Whenever I kick around ideas for a plot, I take key elements and mentally rub them together, to see what sparks are produced. As Bruce Springsteen sang: “You can’t start a fire without a spark.”
For a story to be successful, there needs to be conflict, opposition, uncertainty, some struggle the protagonist faces that will engage the interest of the reader. The conflict can be caused by others or be internal or caused by forces of nature. Think how boring a book would be if everything went right for the hero.
My current WIP Kissing & Killing has a main storyline of mercenary killers hired to murder high-profile big game hunters. They leave the crime scene awash with blood, ten gallons of it brought with them. They ‘sign’ their work with the victim’s amputated hand dipped in blood, leaving a print on the door of the room where they died. The reason for the murders is political, not altruistic, paid for by an African province declaring independence and wanting to retain control of the wildlife on its land.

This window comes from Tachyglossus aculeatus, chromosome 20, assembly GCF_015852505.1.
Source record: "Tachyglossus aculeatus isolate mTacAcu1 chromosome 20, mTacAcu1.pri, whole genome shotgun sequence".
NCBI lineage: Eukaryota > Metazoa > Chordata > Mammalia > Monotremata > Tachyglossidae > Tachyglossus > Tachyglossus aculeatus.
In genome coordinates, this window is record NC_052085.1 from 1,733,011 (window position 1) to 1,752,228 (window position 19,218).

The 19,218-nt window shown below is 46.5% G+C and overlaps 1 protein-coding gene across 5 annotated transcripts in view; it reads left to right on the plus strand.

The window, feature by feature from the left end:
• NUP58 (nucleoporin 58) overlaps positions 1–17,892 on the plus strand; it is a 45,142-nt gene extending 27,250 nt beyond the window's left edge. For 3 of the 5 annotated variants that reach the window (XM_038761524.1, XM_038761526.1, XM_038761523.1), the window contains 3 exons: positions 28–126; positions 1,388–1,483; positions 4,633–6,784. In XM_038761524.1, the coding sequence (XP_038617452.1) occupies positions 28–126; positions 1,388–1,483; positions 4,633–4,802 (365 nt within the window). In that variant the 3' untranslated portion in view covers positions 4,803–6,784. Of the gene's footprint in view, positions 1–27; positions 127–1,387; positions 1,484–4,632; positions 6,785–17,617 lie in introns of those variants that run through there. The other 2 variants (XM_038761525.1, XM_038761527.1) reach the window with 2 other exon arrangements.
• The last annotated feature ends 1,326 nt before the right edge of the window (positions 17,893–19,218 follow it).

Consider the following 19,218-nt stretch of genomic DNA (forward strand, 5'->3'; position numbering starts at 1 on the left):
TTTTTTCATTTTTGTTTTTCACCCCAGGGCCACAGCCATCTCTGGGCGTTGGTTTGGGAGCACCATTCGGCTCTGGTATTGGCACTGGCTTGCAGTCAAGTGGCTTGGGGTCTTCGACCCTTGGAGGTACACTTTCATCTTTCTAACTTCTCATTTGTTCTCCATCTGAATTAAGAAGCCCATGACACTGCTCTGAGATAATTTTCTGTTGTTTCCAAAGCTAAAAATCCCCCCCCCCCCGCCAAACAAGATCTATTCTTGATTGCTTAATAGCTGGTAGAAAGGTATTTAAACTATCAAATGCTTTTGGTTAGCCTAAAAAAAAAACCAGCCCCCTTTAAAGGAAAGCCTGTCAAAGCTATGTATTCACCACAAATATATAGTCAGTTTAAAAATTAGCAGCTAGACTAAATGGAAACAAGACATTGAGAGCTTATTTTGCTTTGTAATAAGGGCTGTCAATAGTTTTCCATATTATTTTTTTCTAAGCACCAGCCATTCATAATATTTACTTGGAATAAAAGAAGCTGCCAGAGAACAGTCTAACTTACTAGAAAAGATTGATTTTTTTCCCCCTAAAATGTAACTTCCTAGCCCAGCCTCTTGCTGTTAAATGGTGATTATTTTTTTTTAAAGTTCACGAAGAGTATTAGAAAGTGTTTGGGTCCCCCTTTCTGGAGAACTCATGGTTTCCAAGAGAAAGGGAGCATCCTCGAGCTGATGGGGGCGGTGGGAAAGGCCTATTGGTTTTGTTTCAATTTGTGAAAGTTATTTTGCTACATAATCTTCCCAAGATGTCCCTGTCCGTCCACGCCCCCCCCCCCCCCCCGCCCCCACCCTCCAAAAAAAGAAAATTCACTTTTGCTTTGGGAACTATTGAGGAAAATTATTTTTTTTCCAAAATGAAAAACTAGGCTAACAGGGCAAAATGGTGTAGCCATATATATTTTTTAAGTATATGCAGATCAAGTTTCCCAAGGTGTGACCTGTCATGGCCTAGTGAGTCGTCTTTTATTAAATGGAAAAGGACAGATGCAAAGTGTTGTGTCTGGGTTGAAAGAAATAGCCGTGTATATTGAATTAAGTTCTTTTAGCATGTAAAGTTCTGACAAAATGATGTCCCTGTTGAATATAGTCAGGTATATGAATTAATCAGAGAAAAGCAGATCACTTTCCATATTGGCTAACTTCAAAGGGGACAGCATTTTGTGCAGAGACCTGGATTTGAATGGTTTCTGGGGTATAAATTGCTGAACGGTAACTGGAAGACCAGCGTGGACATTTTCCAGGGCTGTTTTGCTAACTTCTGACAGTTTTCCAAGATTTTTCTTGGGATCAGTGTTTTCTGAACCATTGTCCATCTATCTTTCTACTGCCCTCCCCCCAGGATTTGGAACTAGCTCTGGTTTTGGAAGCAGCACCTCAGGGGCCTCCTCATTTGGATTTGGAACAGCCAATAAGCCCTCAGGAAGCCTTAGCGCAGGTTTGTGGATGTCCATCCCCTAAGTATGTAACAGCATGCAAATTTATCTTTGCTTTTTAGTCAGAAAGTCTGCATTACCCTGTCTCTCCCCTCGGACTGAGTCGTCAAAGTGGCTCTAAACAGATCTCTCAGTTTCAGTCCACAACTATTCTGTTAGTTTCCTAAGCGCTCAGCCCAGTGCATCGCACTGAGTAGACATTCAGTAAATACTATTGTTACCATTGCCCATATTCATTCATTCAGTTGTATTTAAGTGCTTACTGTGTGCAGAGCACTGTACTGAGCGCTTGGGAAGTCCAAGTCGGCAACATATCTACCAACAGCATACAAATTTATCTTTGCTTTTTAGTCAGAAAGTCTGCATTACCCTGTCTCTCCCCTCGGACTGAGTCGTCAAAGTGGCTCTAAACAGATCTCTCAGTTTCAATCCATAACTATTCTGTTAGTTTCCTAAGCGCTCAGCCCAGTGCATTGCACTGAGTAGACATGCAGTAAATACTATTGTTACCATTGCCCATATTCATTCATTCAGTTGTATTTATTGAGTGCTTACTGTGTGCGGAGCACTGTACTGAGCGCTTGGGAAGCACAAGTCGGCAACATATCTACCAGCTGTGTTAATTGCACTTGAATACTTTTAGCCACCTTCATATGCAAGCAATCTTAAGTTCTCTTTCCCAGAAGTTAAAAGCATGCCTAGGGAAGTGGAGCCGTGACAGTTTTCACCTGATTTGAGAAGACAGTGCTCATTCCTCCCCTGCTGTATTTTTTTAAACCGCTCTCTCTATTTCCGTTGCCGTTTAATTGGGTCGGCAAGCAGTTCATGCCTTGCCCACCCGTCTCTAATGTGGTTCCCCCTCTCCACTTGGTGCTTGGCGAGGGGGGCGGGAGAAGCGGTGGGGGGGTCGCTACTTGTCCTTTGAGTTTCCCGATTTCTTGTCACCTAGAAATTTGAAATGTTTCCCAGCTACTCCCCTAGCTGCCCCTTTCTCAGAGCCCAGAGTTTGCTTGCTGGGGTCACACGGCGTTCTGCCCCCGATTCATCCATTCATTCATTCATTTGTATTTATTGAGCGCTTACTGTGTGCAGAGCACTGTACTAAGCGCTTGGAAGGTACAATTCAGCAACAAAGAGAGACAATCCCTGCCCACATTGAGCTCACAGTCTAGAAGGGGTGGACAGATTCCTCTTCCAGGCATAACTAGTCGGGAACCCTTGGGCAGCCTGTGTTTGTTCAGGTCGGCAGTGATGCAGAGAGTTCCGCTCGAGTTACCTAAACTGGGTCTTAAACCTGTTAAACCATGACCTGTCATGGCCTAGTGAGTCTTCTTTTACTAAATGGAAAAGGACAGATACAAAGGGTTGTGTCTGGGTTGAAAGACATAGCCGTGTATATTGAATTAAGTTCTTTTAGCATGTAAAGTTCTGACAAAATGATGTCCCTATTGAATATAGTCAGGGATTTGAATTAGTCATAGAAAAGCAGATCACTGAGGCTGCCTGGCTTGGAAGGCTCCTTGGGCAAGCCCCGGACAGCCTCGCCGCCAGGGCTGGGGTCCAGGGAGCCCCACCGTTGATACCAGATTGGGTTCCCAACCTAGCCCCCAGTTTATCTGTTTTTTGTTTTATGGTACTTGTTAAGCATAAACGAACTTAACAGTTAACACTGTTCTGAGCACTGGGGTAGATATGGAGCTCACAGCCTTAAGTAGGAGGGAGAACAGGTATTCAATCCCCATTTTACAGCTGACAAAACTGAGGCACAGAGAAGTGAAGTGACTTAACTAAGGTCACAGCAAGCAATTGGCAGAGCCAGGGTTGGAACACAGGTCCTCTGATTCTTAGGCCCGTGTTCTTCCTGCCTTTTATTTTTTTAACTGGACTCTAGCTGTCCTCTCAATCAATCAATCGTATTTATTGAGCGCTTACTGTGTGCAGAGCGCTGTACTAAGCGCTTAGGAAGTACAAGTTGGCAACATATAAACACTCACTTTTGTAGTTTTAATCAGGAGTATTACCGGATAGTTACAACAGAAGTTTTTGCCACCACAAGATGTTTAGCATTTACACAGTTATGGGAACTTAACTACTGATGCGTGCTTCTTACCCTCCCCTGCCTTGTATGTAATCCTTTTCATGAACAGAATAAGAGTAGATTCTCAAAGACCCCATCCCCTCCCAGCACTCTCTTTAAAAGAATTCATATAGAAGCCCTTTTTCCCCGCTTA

Subplots involve an arsonist setting fire to farm barns and a gold digger seeking a rich older man to marry. I intend to create sparks by thrusting the subplots into the main plot.
Inspiration for the principal storyline came from three sources:
1) Seeing protests by Extinction Rebellion, where fake blood was poured.
2) Photographs of big game hunters posing with trophy animals they’d shot.
3) Coming across a photo of a slave staring at his five-year-old daughter’s amputated hand and foot, removed to punish him not meeting rubber plantation production quotas.
(View at your own risk. This Image of A Slave Father Looking At His Daughter’s Severed Hand And Foot Has Haunted Generations)
What sparked your stories into life?